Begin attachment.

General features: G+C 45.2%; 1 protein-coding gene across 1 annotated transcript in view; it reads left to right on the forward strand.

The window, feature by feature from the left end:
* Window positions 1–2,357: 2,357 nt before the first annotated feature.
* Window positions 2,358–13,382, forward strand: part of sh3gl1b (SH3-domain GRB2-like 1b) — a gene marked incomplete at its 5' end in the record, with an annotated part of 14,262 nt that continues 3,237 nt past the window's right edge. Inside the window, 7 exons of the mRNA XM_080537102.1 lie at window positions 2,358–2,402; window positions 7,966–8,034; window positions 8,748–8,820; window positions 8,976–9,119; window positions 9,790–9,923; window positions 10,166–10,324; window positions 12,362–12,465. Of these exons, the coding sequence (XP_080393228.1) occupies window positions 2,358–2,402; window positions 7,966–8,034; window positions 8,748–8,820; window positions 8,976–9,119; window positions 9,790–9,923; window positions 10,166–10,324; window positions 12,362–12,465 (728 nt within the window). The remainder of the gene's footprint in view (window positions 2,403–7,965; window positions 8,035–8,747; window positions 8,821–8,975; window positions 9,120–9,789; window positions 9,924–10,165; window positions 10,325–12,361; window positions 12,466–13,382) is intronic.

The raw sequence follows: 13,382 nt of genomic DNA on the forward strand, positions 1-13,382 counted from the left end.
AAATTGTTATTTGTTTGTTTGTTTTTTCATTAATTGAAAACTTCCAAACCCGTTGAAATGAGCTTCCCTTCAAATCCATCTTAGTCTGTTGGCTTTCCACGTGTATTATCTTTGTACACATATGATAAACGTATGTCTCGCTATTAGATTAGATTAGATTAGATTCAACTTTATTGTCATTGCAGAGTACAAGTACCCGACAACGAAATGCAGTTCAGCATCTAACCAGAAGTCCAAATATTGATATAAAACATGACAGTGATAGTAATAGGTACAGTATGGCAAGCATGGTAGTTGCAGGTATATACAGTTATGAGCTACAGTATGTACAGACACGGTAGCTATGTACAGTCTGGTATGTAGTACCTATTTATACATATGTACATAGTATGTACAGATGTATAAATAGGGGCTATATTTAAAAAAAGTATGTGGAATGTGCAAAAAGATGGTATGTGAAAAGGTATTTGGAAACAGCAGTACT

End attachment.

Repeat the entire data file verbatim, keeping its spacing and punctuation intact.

General features: G+C 45.2%; 1 protein-coding gene across 1 annotated transcript in view; it reads left to right on the forward strand.

The window, feature by feature from the left end:
* Window positions 1–2,357: 2,357 nt before the first annotated feature.
* Window positions 2,358–13,382, forward strand: part of sh3gl1b (SH3-domain GRB2-like 1b) — a gene marked incomplete at its 5' end in the record, with an annotated part of 14,262 nt that continues 3,237 nt past the window's right edge. Inside the window, 7 exons of the mRNA XM_080537102.1 lie at window positions 2,358–2,402; window positions 7,966–8,034; window positions 8,748–8,820; window positions 8,976–9,119; window positions 9,790–9,923; window positions 10,166–10,324; window positions 12,362–12,465. Of these exons, the coding sequence (XP_080393228.1) occupies window positions 2,358–2,402; window positions 7,966–8,034; window positions 8,748–8,820; window positions 8,976–9,119; window positions 9,790–9,923; window positions 10,166–10,324; window positions 12,362–12,465 (728 nt within the window). The remainder of the gene's footprint in view (window positions 2,403–7,965; window positions 8,035–8,747; window positions 8,821–8,975; window positions 9,120–9,789; window positions 9,924–10,165; window positions 10,325–12,361; window positions 12,466–13,382) is intronic.

The raw sequence follows: 13,382 nt of genomic DNA on the forward strand, positions 1-13,382 counted from the left end.
AAATTGTTATTTGTTTGTTTGTTTTTTCATTAATTGAAAACTTCCAAACCCGTTGAAATGAGCTTCCCTTCAAATCCATCTTAGTCTGTTGGCTTTCCACGTGTATTATCTTTGTACACATATGATAAACGTATGTCTCGCTATTAGATTAGATTAGATTAGATTCAACTTTATTGTCATTGCAGAGTACAAGTACCCGACAACGAAATGCAGTTCAGCATCTAACCAGAAGTCCAAATATTGATATAAAACATGACAGTGATAGTAATAGGTACAGTATGGCAAGCATGGTAGTTGCAGGTATATACAGTTATGAGCTACAGTATGTACAGACACGGTAGCTATGTACAGTCTGGTATGTAGTACCTATTTATACATATGTACATAGTATGTACAGATGTATAAATAGGGGCTATATTTAAAAAAAGTATGTGGAATGTGCAAAAAGATGGTATGTGAAAAGGTATTTGGAAACAGCAGTACT